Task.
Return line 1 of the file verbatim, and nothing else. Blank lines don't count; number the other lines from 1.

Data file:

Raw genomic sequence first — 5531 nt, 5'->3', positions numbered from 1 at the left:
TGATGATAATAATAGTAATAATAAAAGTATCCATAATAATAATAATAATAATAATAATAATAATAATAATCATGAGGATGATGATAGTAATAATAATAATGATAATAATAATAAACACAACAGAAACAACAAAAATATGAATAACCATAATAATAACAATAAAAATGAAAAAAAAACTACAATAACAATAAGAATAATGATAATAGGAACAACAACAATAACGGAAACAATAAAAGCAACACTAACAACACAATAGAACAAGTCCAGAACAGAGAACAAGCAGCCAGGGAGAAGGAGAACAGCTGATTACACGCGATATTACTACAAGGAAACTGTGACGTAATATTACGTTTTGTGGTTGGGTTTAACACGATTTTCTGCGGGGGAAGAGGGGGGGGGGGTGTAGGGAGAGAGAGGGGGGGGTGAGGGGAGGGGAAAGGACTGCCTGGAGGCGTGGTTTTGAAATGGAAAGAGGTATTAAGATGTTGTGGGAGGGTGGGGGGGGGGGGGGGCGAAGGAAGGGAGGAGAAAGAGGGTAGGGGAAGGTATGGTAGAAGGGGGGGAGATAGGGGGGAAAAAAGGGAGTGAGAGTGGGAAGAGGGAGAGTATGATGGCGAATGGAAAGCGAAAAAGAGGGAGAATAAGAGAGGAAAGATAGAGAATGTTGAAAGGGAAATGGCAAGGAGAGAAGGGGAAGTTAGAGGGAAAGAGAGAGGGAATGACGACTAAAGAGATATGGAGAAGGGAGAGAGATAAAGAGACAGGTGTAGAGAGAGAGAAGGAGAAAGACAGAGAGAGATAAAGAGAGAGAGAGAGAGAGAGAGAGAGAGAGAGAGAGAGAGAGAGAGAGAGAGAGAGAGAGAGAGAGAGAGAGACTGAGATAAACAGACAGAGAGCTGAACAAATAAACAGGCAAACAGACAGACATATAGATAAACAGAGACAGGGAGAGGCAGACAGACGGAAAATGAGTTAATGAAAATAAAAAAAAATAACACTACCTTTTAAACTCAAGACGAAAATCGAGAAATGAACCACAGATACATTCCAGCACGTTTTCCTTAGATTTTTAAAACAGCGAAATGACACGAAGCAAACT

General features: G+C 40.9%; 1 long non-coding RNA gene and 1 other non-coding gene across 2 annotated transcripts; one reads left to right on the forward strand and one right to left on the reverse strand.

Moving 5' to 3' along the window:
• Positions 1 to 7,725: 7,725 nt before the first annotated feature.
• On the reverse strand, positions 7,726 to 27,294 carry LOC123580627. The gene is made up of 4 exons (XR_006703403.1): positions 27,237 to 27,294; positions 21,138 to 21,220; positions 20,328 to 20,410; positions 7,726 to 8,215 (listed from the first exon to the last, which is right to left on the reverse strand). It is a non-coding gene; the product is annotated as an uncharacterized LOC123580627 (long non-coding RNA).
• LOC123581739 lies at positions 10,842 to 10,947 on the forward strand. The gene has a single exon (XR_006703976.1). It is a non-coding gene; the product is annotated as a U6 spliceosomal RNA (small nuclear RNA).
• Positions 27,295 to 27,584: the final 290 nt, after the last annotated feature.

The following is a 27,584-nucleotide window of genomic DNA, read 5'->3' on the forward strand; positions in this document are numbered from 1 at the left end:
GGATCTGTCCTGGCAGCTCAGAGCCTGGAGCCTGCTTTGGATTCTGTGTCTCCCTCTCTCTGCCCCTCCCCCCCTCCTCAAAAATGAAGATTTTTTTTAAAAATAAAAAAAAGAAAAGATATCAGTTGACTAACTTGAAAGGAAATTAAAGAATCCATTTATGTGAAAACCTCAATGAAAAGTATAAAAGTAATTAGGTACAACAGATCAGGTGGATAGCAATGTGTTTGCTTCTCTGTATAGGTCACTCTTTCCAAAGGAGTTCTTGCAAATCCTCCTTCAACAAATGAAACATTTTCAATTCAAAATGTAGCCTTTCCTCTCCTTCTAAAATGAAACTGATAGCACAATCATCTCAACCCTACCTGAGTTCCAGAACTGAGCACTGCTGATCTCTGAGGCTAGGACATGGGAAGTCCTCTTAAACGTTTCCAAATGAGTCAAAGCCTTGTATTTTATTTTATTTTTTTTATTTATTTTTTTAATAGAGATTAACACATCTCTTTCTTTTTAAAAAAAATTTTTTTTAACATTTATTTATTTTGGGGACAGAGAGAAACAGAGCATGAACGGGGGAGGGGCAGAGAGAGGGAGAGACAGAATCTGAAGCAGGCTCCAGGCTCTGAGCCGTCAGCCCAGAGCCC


Raw genomic sequence first — 5531 nt, 5'->3', positions numbered from 1 at the left: